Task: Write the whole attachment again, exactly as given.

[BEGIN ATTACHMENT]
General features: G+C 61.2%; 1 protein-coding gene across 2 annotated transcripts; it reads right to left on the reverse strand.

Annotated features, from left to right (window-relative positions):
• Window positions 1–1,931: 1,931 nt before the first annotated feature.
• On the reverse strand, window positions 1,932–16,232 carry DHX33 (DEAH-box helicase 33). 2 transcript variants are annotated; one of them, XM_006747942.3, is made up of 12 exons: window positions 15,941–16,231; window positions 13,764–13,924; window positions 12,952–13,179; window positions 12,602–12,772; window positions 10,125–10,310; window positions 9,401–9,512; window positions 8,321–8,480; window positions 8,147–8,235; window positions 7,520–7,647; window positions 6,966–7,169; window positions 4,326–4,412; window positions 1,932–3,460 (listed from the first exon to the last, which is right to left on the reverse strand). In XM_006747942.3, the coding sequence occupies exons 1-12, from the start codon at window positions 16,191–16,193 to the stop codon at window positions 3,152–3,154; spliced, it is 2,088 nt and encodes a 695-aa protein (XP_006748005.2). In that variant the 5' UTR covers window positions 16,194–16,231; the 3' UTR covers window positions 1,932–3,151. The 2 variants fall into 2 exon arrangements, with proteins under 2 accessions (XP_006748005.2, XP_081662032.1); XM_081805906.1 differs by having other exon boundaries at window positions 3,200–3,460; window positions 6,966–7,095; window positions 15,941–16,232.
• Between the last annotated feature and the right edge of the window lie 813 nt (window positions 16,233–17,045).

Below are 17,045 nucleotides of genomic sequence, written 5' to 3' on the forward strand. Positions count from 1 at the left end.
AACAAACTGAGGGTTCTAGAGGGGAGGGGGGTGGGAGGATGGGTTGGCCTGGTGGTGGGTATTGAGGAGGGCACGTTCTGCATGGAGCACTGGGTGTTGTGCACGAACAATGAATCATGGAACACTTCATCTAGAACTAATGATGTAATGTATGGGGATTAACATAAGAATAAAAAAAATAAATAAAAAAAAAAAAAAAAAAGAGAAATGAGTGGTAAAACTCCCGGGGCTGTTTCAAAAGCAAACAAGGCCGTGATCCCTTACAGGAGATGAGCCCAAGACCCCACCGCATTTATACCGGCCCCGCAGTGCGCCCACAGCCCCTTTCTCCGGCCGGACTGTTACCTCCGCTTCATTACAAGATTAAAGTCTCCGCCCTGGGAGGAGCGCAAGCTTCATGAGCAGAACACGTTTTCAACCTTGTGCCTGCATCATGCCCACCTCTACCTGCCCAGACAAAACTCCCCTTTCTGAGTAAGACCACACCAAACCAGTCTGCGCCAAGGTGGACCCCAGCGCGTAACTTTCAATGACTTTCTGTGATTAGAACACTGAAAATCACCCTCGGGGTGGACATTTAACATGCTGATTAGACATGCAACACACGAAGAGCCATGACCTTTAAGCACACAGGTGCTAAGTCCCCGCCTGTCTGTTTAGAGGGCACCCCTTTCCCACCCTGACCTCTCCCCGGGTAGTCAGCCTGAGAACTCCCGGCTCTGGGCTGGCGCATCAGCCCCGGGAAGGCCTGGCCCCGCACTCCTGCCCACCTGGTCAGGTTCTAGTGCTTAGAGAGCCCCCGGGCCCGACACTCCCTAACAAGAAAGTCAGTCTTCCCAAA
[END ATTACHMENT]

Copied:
General features: G+C 61.2%; 1 protein-coding gene across 2 annotated transcripts; it reads right to left on the reverse strand.

Annotated features, from left to right (window-relative positions):
• Window positions 1–1,931: 1,931 nt before the first annotated feature.
• On the reverse strand, window positions 1,932–16,232 carry DHX33 (DEAH-box helicase 33). 2 transcript variants are annotated; one of them, XM_006747942.3, is made up of 12 exons: window positions 15,941–16,231; window positions 13,764–13,924; window positions 12,952–13,179; window positions 12,602–12,772; window positions 10,125–10,310; window positions 9,401–9,512; window positions 8,321–8,480; window positions 8,147–8,235; window positions 7,520–7,647; window positions 6,966–7,169; window positions 4,326–4,412; window positions 1,932–3,460 (listed from the first exon to the last, which is right to left on the reverse strand). In XM_006747942.3, the coding sequence occupies exons 1-12, from the start codon at window positions 16,191–16,193 to the stop codon at window positions 3,152–3,154; spliced, it is 2,088 nt and encodes a 695-aa protein (XP_006748005.2). In that variant the 5' UTR covers window positions 16,194–16,231; the 3' UTR covers window positions 1,932–3,151. The 2 variants fall into 2 exon arrangements, with proteins under 2 accessions (XP_006748005.2, XP_081662032.1); XM_081805906.1 differs by having other exon boundaries at window positions 3,200–3,460; window positions 6,966–7,095; window positions 15,941–16,232.
• Between the last annotated feature and the right edge of the window lie 813 nt (window positions 16,233–17,045).

Below are 17,045 nucleotides of genomic sequence, written 5' to 3' on the forward strand. Positions count from 1 at the left end.
AACAAACTGAGGGTTCTAGAGGGGAGGGGGGTGGGAGGATGGGTTGGCCTGGTGGTGGGTATTGAGGAGGGCACGTTCTGCATGGAGCACTGGGTGTTGTGCACGAACAATGAATCATGGAACACTTCATCTAGAACTAATGATGTAATGTATGGGGATTAACATAAGAATAAAAAAAATAAATAAAAAAAAAAAAAAAAAAGAGAAATGAGTGGTAAAACTCCCGGGGCTGTTTCAAAAGCAAACAAGGCCGTGATCCCTTACAGGAGATGAGCCCAAGACCCCACCGCATTTATACCGGCCCCGCAGTGCGCCCACAGCCCCTTTCTCCGGCCGGACTGTTACCTCCGCTTCATTACAAGATTAAAGTCTCCGCCCTGGGAGGAGCGCAAGCTTCATGAGCAGAACACGTTTTCAACCTTGTGCCTGCATCATGCCCACCTCTACCTGCCCAGACAAAACTCCCCTTTCTGAGTAAGACCACACCAAACCAGTCTGCGCCAAGGTGGACCCCAGCGCGTAACTTTCAATGACTTTCTGTGATTAGAACACTGAAAATCACCCTCGGGGTGGACATTTAACATGCTGATTAGACATGCAACACACGAAGAGCCATGACCTTTAAGCACACAGGTGCTAAGTCCCCGCCTGTCTGTTTAGAGGGCACCCCTTTCCCACCCTGACCTCTCCCCGGGTAGTCAGCCTGAGAACTCCCGGCTCTGGGCTGGCGCATCAGCCCCGGGAAGGCCTGGCCCCGCACTCCTGCCCACCTGGTCAGGTTCTAGTGCTTAGAGAGCCCCCGGGCCCGACACTCCCTAACAAGAAAGTCAGTCTTCCCAAA